Just plain unfair

  • The Mercury
  • 17 Feb 2016

IMAGINE buying a property and then discovering you are being held liable for rates, refuse, electricity and water charges going back as far as 30 years.

That is the nightmare scenario being faced by all purchasers following a Supreme Court of Appeal ruling which The Mercury reported on yesterday. How could a court comprising such august judges reach such a decision?

It is hard to understand as it is desperately unfair for a new owner to be saddled with debts for which they had no responsibility. And the sums involved could be huge, with new property owners now able to be held liable for historic debts dating back three decades.

With the tough economic climate exacerbated by an unusually high increase in interest rates last month, the property sector is already under pressure. But this ruling by the appeal court will be more than enough to make buying and selling a pit of quicksand for owners, buyers, attorneys and even banks.

Before lending mortgage money banks will want to make sure, as far as is possible, that the property concerned is not going to be attached as a result of outstanding debt, with the bank then standing to recoup only that amount which remains after the relevant municipality has taken its slice for historic debt.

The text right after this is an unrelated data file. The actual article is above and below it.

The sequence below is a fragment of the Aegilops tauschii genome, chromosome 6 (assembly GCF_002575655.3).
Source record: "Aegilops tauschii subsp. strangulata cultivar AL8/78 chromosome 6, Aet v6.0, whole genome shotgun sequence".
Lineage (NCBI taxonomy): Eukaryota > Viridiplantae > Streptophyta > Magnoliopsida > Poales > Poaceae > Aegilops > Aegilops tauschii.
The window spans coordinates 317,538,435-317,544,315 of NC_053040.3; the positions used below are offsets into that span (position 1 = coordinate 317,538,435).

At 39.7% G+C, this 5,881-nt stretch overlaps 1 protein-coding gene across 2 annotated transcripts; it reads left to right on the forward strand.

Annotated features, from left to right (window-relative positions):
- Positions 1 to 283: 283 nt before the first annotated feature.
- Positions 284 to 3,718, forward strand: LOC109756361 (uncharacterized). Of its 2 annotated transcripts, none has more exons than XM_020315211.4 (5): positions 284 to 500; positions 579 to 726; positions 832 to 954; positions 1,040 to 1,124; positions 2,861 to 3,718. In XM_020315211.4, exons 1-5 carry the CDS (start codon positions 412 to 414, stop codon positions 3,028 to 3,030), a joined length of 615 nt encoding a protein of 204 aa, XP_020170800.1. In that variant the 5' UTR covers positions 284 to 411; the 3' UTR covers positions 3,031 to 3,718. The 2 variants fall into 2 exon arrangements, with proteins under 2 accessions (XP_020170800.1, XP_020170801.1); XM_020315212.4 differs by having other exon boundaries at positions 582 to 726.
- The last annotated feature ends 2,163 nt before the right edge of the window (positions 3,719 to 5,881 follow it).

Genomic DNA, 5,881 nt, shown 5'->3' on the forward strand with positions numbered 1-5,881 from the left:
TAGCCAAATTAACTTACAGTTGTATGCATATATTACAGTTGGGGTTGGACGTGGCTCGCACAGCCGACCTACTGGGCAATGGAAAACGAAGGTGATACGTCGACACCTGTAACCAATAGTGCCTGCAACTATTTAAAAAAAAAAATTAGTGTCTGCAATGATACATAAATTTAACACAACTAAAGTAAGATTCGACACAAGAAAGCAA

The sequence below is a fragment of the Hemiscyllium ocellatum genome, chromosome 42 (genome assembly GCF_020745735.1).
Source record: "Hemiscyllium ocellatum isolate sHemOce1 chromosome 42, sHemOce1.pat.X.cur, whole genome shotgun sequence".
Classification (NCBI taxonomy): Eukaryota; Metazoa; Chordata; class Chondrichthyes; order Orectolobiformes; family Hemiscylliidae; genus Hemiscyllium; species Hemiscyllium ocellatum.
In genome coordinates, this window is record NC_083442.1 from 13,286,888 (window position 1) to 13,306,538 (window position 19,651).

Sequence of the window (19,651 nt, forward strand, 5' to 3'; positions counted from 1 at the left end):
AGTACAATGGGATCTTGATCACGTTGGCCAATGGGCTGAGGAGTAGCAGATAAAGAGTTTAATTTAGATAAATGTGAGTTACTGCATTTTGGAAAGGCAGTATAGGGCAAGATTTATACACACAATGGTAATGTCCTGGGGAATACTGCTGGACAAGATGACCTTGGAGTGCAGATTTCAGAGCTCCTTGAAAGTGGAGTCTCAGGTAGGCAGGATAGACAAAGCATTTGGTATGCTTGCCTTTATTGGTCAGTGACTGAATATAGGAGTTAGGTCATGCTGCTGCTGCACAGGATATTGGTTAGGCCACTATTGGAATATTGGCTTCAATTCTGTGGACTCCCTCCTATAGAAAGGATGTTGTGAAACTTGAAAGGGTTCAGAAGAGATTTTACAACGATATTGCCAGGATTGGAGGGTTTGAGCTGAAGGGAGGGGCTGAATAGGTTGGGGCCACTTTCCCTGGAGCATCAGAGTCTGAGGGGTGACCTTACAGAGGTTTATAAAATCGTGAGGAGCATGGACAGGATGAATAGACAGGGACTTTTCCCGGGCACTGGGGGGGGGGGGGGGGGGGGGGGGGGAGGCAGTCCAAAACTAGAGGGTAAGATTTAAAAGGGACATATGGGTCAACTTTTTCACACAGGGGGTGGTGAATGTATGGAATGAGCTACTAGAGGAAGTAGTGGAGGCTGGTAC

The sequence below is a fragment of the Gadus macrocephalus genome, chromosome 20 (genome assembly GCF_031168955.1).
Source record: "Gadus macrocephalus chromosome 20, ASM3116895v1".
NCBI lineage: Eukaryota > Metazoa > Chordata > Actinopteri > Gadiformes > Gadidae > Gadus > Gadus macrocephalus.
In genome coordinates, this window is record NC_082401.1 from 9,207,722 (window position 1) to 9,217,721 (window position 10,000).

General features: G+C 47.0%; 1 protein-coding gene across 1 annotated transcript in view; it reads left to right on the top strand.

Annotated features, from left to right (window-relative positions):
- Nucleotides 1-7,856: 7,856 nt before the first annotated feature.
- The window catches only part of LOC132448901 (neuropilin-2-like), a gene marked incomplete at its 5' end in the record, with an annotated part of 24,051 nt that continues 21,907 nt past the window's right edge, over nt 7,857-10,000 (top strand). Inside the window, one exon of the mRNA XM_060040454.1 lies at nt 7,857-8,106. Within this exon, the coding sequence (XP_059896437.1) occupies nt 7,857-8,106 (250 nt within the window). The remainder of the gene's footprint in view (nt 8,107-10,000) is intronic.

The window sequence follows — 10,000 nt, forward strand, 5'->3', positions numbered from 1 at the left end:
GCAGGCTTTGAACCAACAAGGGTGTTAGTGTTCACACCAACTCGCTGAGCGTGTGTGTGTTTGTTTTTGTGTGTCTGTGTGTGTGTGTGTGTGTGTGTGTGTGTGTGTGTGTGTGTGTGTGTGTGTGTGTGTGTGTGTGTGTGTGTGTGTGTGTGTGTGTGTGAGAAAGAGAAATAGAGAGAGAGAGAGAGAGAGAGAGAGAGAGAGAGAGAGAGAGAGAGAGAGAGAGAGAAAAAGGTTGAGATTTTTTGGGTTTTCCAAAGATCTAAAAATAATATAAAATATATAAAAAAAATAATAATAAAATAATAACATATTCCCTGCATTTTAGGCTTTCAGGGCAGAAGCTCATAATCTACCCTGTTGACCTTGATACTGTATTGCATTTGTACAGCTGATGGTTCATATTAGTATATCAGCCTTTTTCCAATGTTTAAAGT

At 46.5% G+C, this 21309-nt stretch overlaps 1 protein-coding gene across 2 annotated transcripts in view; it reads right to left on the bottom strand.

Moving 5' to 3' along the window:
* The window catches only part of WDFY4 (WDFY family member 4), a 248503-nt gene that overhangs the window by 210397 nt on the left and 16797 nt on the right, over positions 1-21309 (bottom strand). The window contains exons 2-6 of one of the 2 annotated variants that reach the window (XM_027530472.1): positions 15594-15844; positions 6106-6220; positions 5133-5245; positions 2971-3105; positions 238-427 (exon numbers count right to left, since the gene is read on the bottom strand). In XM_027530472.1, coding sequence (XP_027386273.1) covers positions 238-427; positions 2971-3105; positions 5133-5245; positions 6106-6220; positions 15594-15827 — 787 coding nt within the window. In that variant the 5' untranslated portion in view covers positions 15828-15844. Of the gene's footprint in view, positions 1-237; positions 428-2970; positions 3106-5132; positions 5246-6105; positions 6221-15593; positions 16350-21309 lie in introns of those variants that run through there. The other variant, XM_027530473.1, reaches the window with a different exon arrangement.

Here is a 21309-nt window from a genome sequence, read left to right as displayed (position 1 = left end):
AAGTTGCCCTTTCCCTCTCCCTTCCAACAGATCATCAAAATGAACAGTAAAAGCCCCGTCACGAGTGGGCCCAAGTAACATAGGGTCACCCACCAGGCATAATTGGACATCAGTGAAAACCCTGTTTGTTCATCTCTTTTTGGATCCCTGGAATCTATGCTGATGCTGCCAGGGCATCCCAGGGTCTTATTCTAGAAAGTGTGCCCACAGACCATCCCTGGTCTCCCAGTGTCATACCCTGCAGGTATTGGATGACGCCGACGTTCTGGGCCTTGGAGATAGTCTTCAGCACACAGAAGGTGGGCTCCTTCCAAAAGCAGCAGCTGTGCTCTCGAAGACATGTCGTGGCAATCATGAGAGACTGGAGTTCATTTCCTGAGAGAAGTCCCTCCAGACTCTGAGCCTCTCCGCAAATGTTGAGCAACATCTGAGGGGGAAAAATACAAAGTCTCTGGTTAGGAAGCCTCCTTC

Before this 30-year-rule came into effect, the existing situation was bad enough.

New owners – or even tenants – could be held responsible for previous occupants’ debts going back two years. Why?

It must be up to the municipalities to collect monies owing to them, and to institute court proceedings against those who fail to pay. Two years was bad enough; 30 years is ludicrous.

Heaping responsibility for paying on those who had no benefit from the costs incurred merely helps dysfunctional municipalities avoid carrying out their duties.

And as many ratepayers know, it can be hard enough to get last month’s bill sorted out, never mind trying to unravel incorrect estimates, broken meters and illegal connections going back many years. This ruling needs to be retested in the highest courts in the land – and quickly.